5 min read

Why the NFL Must Make Every Call Reviewable

Just make everything reviewable.

It’s time — past time, really.  

That’s all I could think about while watching Sunday's games. There was the terrible spot on Kenny Pickett's quarterback sneak for the Pittsburgh Steelers in SoFi Stadium against the Los Angeles Rams and the horrendous roughing the passer call on Miami Dolphins DT Christian Wilkins.

Plus, a missed facemask by Philadelphia Eagles CB James Bradberry in the same game. Add in some of the calls in that Indianapolis Colts vs. Cleveland Browns contest, and it was not a good day for the folks in black and white.

The officiating in the NFL is not as good as it should or can be, and as far as I can tell, making every play reviewable is the best solution.

>>WATCH: 'Make the Call' with Dean Blandino 

NFL Officiating Needs to Improve

Regarding the quality of the officiating, I am not sure whether any of the various constituents, owners, fans, coaches, players, media, league, or even the officials themselves, would disagree. It’s not even the question.

The only question is, how can the NFL make it better?

Complaining and criticizing, while cathartic for many folks, ultimately accomplishes nothing.  Trying to improve in every way possible, seeking solutions, etc., is a step in the right direction. 

To that end, I interviewed longtime NFL official and current CBS officiating expert Gene Steratore to see if we could figure out tangible ways to improve after an NFL Week 7 that saw egregious errors and apparent mistakes everywhere.

A disclaimer: I’m incredibly supportive of officials in general and those in the NFL in particular. There is an officiating shortage in youth and even high school sports that is almost at crisis levels partly because of the treatment these men and women receive. I want to find ways to help these people, not simply ridicule them.

That’s also why I gave Steratore a blank canvas at the start of our interview, which will air next week on the Ross Tucker Football Podcast. If he were in charge of NFL officiating, what would he do?

Focused on Solutions

Steratore talked about treating officials like another NFL team, investing in scouting and development and all the other things that allow any entity or organization to improve. But even with that development, any improvement would likely be marginal.

This is the time of year when people call for full-time officials, so I specifically asked Steratore about that.

“I don’t think full-time officiating is the answer,” Steratore said, adding, “We don’t have enough seasons and games to get better all offseason. As it is, most officials put in between 20 and 30 hours each week during the season scouting match-ups, discussing trends and potential formations, etc. I don’t view full-time officials as the answer because that does nothing to fix the problem. The problem, in my view, is the technology. The technology is so good now with all the different camera angles, slow motion, etc. and yet the NFL is not using it nearly as well as they could be."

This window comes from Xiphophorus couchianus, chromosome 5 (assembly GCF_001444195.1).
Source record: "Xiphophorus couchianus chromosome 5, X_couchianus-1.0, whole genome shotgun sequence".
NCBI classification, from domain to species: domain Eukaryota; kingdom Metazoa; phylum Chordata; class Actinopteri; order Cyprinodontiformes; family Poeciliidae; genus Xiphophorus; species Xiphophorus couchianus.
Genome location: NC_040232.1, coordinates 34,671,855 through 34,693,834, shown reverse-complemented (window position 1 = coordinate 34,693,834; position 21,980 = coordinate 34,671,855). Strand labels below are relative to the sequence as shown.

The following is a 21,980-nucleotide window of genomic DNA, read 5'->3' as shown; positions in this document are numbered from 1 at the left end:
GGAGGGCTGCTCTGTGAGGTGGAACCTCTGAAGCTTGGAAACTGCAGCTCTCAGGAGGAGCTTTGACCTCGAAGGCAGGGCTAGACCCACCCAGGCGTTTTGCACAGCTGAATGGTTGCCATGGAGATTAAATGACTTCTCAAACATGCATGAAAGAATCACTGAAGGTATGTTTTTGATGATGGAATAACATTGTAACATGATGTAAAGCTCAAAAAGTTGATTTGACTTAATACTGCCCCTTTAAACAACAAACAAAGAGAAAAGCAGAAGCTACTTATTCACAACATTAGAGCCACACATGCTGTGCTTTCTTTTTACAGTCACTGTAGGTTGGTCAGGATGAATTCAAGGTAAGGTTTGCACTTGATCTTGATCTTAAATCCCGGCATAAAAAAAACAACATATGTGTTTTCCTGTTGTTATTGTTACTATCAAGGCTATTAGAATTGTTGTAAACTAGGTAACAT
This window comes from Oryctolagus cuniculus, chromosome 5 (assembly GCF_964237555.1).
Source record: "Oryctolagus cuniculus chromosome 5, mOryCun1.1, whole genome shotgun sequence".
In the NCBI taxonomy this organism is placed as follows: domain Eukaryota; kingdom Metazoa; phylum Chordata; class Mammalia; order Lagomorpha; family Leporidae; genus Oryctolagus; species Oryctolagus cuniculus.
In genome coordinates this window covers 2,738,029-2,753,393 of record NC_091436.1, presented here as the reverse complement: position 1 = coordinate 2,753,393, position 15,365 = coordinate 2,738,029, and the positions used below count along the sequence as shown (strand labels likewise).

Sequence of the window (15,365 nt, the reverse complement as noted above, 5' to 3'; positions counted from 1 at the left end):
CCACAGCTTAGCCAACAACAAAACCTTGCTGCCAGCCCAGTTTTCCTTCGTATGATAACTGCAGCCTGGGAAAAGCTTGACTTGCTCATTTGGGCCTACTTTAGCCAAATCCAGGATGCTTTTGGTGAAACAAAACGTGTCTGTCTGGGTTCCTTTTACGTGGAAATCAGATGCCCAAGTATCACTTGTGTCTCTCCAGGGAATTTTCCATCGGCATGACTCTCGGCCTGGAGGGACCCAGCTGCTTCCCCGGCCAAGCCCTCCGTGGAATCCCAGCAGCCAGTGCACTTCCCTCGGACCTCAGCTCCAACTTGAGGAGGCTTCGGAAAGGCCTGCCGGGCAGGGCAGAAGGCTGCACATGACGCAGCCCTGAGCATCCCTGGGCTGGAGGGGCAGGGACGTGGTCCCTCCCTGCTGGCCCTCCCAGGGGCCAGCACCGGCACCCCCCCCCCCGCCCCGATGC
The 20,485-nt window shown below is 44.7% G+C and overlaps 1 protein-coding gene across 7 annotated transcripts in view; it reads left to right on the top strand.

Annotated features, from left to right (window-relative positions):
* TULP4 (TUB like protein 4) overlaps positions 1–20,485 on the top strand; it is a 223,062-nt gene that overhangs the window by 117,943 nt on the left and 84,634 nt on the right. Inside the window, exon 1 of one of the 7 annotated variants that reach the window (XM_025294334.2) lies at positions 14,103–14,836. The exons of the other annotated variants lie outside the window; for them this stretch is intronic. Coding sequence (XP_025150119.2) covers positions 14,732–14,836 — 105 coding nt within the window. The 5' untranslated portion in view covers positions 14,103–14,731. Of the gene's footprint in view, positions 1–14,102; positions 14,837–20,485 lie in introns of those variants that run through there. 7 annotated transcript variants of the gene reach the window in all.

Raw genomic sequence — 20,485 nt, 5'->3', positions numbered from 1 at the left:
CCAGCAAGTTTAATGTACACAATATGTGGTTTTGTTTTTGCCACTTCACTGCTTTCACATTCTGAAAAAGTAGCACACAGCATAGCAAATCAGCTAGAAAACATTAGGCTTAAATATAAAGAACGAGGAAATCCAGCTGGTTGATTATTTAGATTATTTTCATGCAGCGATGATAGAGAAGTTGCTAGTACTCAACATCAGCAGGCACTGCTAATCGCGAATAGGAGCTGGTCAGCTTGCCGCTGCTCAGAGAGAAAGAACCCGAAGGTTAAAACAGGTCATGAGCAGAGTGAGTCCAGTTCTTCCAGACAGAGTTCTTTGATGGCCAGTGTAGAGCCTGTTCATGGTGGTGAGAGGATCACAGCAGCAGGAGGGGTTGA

"There is absolutely no way that millions of people should be able to see a blatant facemask or a horrific spot and then feel the toxic combination of helplessness and frustration that comes along with not being able to fix an obvious error."

“The fact that we see egregious errors or officials missing the layup is the issue,” said Steratore.

“On the other end, we tried to review pass interference a few years back, and the subjectivity can be debated every game all the time.”

The Eye in the Sky

Steratore is right regarding the subjectivity of judgment calls on pass interference, but the answer is still to make everything reviewable and, thus, challengeable.

When I bring that up, the default reaction is usually a concern regarding the length of games, but how much longer can it be? Coaches only get two challenges, with the ability to use a third if they get the first two.

The NFL has been slowly putting more and more on the plate of the “expedited review” from New York for certain mistakes. However, it still feels like they are more likely to step in during the postseason than the regular season, and there remains ambiguity regarding when exactly they will or won’t change the call on their own without a coach having to challenge it.

Besides, if you are a coach, you will still be very informed about when you use your challenges. You don’t want to be in a situation like Sean McVay's on Sunday when the Rams coach was helpless on the Pickett sneak because he didn’t have any timeouts left. 

Making the Call

The problem is obvious errors and the need for more accountability.  The solution is making everything reviewable but only via a coach’s challenge.

If you put it on the coach, they must decide whether it is worth using a challenge. Given that everything would be reviewable, the smart ones would be hesitant to use it for subjective calls or anything that isn’t blatant and obvious.

Would it have been worth it for Dolphins coach Mike McDaniel to challenge the Wilkins roughing call, knowing there is some subjectivity to it?  Possibly.  Would it have been worth it for him to challenge the Bradberry facemask on fourth down?  Absolutely.

Ultimately, coaches would have the option to fix apparent mistakes by the officials, who are sometimes overwhelmed by the game's speed.

Ross Tucker is a former NFL offensive lineman who played seven seasons for the Cowboys, Bills, Patriots and Washington after graduating from Princeton University in 2001. He works as a color commentator for both CBS Sports and Westwood One in addition to hosting several podcasts, including the popular Ross Tucker Football Podcast. You can follow him on Twitter @RossTuckerNFL.